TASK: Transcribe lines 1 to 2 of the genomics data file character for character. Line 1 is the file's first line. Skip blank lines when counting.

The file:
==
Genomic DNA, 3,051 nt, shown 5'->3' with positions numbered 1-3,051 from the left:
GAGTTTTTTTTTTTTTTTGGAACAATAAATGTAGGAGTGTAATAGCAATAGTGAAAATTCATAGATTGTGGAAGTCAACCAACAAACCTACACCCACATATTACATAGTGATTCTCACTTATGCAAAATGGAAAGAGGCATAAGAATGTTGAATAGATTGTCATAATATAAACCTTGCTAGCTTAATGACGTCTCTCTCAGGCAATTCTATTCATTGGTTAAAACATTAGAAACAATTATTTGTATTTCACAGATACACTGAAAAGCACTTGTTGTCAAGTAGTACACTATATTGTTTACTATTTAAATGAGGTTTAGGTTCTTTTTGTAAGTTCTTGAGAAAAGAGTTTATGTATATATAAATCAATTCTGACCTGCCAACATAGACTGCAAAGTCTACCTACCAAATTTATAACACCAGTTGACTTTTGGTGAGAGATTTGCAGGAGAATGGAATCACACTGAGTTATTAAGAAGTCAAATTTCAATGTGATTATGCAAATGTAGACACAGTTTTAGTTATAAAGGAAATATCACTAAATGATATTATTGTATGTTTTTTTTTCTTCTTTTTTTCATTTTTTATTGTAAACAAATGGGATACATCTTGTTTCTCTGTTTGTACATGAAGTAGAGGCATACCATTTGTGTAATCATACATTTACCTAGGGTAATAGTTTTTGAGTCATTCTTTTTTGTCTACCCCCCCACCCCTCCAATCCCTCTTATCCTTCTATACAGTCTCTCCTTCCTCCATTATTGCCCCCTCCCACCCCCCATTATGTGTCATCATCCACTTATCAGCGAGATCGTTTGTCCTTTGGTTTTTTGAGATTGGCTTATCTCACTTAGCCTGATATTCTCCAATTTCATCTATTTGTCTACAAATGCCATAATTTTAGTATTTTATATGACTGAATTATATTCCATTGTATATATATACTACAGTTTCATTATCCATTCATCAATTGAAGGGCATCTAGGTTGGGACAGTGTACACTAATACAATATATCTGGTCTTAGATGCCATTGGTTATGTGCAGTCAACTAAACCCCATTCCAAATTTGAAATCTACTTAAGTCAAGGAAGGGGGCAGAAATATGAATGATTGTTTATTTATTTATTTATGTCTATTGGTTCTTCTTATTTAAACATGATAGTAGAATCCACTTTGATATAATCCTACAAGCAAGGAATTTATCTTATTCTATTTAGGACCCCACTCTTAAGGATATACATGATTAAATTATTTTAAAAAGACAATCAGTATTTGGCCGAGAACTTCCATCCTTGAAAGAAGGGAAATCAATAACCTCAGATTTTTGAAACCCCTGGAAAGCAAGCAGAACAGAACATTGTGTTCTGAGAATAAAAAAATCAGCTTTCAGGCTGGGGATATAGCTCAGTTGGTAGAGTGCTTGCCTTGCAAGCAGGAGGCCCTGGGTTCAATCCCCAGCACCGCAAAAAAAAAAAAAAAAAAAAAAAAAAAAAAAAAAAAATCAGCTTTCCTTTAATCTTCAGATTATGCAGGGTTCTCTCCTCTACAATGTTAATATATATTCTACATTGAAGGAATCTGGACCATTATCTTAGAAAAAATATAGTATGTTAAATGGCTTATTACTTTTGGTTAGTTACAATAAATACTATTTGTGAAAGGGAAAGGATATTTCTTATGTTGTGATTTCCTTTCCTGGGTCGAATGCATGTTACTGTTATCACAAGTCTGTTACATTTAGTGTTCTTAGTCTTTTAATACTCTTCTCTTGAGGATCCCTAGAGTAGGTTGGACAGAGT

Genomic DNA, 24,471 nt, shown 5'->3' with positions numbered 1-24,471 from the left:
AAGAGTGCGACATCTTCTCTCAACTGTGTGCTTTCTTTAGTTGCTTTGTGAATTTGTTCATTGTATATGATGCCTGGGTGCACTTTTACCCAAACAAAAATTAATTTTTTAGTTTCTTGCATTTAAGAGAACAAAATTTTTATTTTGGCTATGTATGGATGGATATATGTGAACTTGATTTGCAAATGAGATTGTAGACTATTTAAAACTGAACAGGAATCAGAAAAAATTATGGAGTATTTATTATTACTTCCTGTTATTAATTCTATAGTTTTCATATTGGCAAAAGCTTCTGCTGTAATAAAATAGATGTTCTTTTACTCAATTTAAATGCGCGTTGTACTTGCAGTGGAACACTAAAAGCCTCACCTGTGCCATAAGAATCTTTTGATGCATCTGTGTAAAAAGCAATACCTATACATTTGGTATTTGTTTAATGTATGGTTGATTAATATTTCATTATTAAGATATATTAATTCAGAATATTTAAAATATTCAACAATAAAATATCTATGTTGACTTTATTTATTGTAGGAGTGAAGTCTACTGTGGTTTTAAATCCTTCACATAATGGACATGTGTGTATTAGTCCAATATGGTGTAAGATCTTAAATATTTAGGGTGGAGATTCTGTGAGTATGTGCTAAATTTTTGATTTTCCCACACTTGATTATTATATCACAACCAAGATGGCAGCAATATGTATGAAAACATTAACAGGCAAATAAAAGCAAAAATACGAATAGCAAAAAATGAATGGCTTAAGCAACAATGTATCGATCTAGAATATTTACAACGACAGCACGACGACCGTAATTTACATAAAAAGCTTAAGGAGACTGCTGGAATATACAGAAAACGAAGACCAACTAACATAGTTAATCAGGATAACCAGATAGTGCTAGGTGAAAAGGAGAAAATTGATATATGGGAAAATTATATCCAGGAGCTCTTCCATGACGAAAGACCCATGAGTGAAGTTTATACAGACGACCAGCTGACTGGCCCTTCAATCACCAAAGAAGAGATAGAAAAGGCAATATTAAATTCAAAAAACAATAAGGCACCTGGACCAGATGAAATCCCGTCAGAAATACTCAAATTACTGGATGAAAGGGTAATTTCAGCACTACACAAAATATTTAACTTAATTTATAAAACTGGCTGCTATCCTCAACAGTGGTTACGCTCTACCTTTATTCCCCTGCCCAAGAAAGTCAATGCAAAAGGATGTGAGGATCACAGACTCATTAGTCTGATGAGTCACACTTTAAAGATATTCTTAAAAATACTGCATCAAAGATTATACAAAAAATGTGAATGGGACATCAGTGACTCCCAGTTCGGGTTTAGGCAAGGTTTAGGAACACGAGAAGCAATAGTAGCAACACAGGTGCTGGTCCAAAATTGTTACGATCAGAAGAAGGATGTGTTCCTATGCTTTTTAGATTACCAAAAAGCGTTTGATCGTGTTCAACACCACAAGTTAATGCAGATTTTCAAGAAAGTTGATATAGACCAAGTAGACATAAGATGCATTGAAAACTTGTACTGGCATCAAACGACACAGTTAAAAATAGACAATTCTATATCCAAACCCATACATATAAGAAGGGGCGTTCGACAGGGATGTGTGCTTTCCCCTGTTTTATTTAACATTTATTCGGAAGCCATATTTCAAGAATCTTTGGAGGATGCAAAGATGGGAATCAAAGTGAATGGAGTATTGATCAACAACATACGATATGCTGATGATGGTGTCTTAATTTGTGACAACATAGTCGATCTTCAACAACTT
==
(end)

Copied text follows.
Genomic DNA, 3,051 nt, shown 5'->3' with positions numbered 1-3,051 from the left:
GAGTTTTTTTTTTTTTTTGGAACAATAAATGTAGGAGTGTAATAGCAATAGTGAAAATTCATAGATTGTGGAAGTCAACCAACAAACCTACACCCACATATTACATAGTGATTCTCACTTATGCAAAATGGAAAGAGGCATAAGAATGTTGAATAGATTGTCATAATATAAACCTTGCTAGCTTAATGACGTCTCTCTCAGGCAATTCTATTCATTGGTTAAAACATTAGAAACAATTATTTGTATTTCACAGATACACTGAAAAGCACTTGTTGTCAAGTAGTACACTATATTGTTTACTATTTAAATGAGGTTTAGGTTCTTTTTGTAAGTTCTTGAGAAAAGAGTTTATGTATATATAAATCAATTCTGACCTGCCAACATAGACTGCAAAGTCTACCTACCAAATTTATAACACCAGTTGACTTTTGGTGAGAGATTTGCAGGAGAATGGAATCACACTGAGTTATTAAGAAGTCAAATTTCAATGTGATTATGCAAATGTAGACACAGTTTTAGTTATAAAGGAAATATCACTAAATGATATTATTGTATGTTTTTTTTTCTTCTTTTTTTCATTTTTTATTGTAAACAAATGGGATACATCTTGTTTCTCTGTTTGTACATGAAGTAGAGGCATACCATTTGTGTAATCATACATTTACCTAGGGTAATAGTTTTTGAGTCATTCTTTTTTGTCTACCCCCCCACCCCTCCAATCCCTCTTATCCTTCTATACAGTCTCTCCTTCCTCCATTATTGCCCCCTCCCACCCCCCATTATGTGTCATCATCCACTTATCAGCGAGATCGTTTGTCCTTTGGTTTTTTGAGATTGGCTTATCTCACTTAGCCTGATATTCTCCAATTTCATCTATTTGTCTACAAATGCCATAATTTTAGTATTTTATATGACTGAATTATATTCCATTGTATATATATACTACAGTTTCATTATCCATTCATCAATTGAAGGGCATCTAGGTTGGGACAGTGTACACTAATACAATATATCTGGTCTTAGATGCCATTGGTTATGTGCAGTCAACTAAACCCCATTCCAAATTTGAAATCTACTTAAGTCAAGGAAGGGGGCAGAAATATGAATGATTGTTTATTTATTTATTTATGTCTATTGGTTCTTCTTATTTAAACATGATAGTAGAATCCACTTTGATATAATCCTACAAGCAAGGAATTTATCTTATTCTATTTAGGACCCCACTCTTAAGGATATACATGATTAAATTATTTTAAAAAGACAATCAGTATTTGGCCGAGAACTTCCATCCTTGAAAGAAGGGAAATCAATAACCTCAGATTTTTGAAACCCCTGGAAAGCAAGCAGAACAGAACATTGTGTTCTGAGAATAAAAAAATCAGCTTTCAGGCTGGGGATATAGCTCAGTTGGTAGAGTGCTTGCCTTGCAAGCAGGAGGCCCTGGGTTCAATCCCCAGCACCGCAAAAAAAAAAAAAAAAAAAAAAAAAAAAAAAAAAAAATCAGCTTTCCTTTAATCTTCAGATTATGCAGGGTTCTCTCCTCTACAATGTTAATATATATTCTACATTGAAGGAATCTGGACCATTATCTTAGAAAAAATATAGTATGTTAAATGGCTTATTACTTTTGGTTAGTTACAATAAATACTATTTGTGAAAGGGAAAGGATATTTCTTATGTTGTGATTTCCTTTCCTGGGTCGAATGCATGTTACTGTTATCACAAGTCTGTTACATTTAGTGTTCTTAGTCTTTTAATACTCTTCTCTTGAGGATCCCTAGAGTAGGTTGGACAGAGT